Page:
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|Through Mist Thrown Up by Breakers|
There are times when a man’s life changes, and that hour and that minute will sneak right up on you.
by Roger Pinckney
From the November/December 2008 issue.
We were hanging just outside the surf line, trying to figure a way ashore, me and Hampy in a 14-foot skiff. The motor blubbered, the boat pitched, and the swells rolled gentle and greasy, the way they do when the bottom comes up slow. On the beach, though, the waves broke in a mighty roar. “Runnin’ six feet,” Hampy said, “this is gonna be tricky.”
“You the one wanted to come,” I said. “Now here we is.” That’s the way we talked back then. They tried to teach us better in school, but it didn’t stick.
A broad copper beach curved off to the southeast, littered with the driftwood bones of an-cient trees. Beyond the beach was a green blur of wax myrtle, yucca, and saw palmetto, and beyond that an ocean of hammered steel stretched to the edge of the world.
Busting out of an inlet you head for the deepest water, and you’ll see it by wherever the waves aren’t breaking. But when you’re coming in, the backsides of all the waves look the same. You’ll think you’re doing just fine till the prop chews sand, and you look back and see a six-foot curler hanging over your transom.
It was October and the redfish were running. We called them spot-tail bass. Their tails were spotted, but they were really a drum; not a bass at all. But none of that mattered with the swells stacked up and the surf roaring and us fixing to come ashore.
“Over there.” Hampy pointed through the mist thrown up by the breakers. “Head for that driftwood snag.”
I wrung the throttle on the 18, an Evinrude Fastwin. It was a twin, but not very fast. “Hang on, Bub. Here we go!”
Time slows down when you’re eyeballing the Death Angel. We’d been there enough times, me and Hampy. Swamped, cast ashore, marooned, oyster-cut, sunburnt, blistered, parched—even shot at, but Praise Jesus never hit. And then a swell caught the skiff and we were headed for shore, the power of the almighty sea behind us.
This was after we’d worn out our welcome at the Old Glory Hole, that fish camp on the northern side of Skull Creek. Or maybe Mr. Bo Bledsoe and Mr. Kick Cook had worn us out. The Old Glory Hole was a collection of tin-roof shacks along the riverbank: a bunkhouse, a wellhouse, a smokehouse made from a defunct Southern Bell phone booth. There were oysters, clams, shrimp, and fish in the river; deer and wild hogs in the thickets; and when you sat around the barrel stove on chilly nights, sides of bacon nailed to the kitchen rafters drip-dripped grease on your head.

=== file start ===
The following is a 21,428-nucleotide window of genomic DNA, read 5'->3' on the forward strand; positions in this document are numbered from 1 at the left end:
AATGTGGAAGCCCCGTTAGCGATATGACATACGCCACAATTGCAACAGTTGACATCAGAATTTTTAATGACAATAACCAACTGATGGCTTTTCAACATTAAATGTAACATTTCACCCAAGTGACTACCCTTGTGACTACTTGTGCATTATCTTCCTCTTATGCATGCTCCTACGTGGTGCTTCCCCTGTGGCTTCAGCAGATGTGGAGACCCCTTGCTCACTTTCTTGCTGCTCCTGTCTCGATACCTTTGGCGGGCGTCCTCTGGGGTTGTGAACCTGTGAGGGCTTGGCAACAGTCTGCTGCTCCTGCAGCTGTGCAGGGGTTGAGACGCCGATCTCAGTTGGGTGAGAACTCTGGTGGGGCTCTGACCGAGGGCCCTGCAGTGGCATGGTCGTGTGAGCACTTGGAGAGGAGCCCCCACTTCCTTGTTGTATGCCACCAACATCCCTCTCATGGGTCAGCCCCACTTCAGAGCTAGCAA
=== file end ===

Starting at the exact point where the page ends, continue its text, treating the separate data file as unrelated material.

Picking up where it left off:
Mr. Bo and Mr. Kick were the last of the river rats, or at least it seemed so—tough as hell, the kind of men who carried canned dog food for emergency rations. They had rowed and sailed all over the county way back before everybody had outboard motors, and it took a hurricane to keep them off the water.
I was working a spot-tail in heavy surf with my spinning rig. Mr. Bo was alongside me with his Penn Senator, loaded up with 90-pound braid. He had no fish, but I did, and it had found strength in the backwash. I slacked the drag, and it hummed and whined as a drag will do: a mighty satisfying sound. To me, anyway. “What the hell are you doing, boy?”
“I’m playing this fish,” I said.
”Play with him when you get him on the bank, boy! Reel his ass in!”
That’s how it started.
I got that fish onto the beach, and he was a good 20 pounds, 30 inches, all shimmery and wonderful in the midday sun. These days they got a slot limit, cleverly crafted to make three-quarters of the spot-tails illegal. But not back then. So Bo Bledsoe bellowed up Hampy and set him to butchering while I tried to snag another one. Bo Bledsoe tried, too, but outside of the usual run of catfish and stingerees, my spot-tail was the only eating fish we caught that day.
That was Sunday and they had work in the morning, but there was some kind of teacher’s powwow on Monday and we were out of school for another whole day. Mr. Bo and Mr. Kick always gave us everliving hell, like I said, but maybe them leaving to go back to work and us staying, off from school, made it worse. I was lugging coolers and bedrolls when Bo Bledsoe bellowed up Hampy again: “Boy, is your leg broke?”
Weren’t much for Hampy to do, but Bo Bledsoe just couldn’t stand him sitting in the old porch swing hung between an oak and a palmetto. He didn’t like the way I stowed the gear in his boat, either. I shuffled it around to suit him but never got it quite right. He cranked the motor, let it idle, and waved us back down to the riverbank. I should have known what was coming.
“Cost a lot of money to keep up this place,” he said.
Mr. Kick was already in the boat and had just popped a beer. They’d burn up more beer than gasoline getting back to the landing. “Your folks ever rent them a beach house?” he said. “I reckon it would cost twenty bucks a day.”
It’d likely cost more than that, I thought, but I let it slide. “I ain’t got twenty bucks,” I said, “but you can have my fish.”
“Whose fish?” Bo Bledsoe said. “Seems like you was standing right next to me when you caught it.”
This ain’t worth a damn,” Hampy said. “They took our supper and all our money, too.” That was after Mr. Kick and Mr. Bo cleared the first bend in the creek, out of earshot, out of sight, way out into the broad spartina flats, waving in the seawind, gold as grain for the harvest.
“Eight bucks,” I said. “We can always eat the bait.”
“Squid and two-day-old mullet?”
“We got grits. There’s some size to the mullet.”
“Looky here, why don’t we try Gale Break?”
That was on the far side of Trenchard’s Inlet, six or seven miles away. Gale Break was where the Great Storm of 1893 busted through the beach on its way to drowning 2,000 people on the islands hereabouts. When the water went down they had to untangle the bodies from the tops of trees and lay them in mass graves, 50 or 60 at a time. It was a mean place then and a mean place still.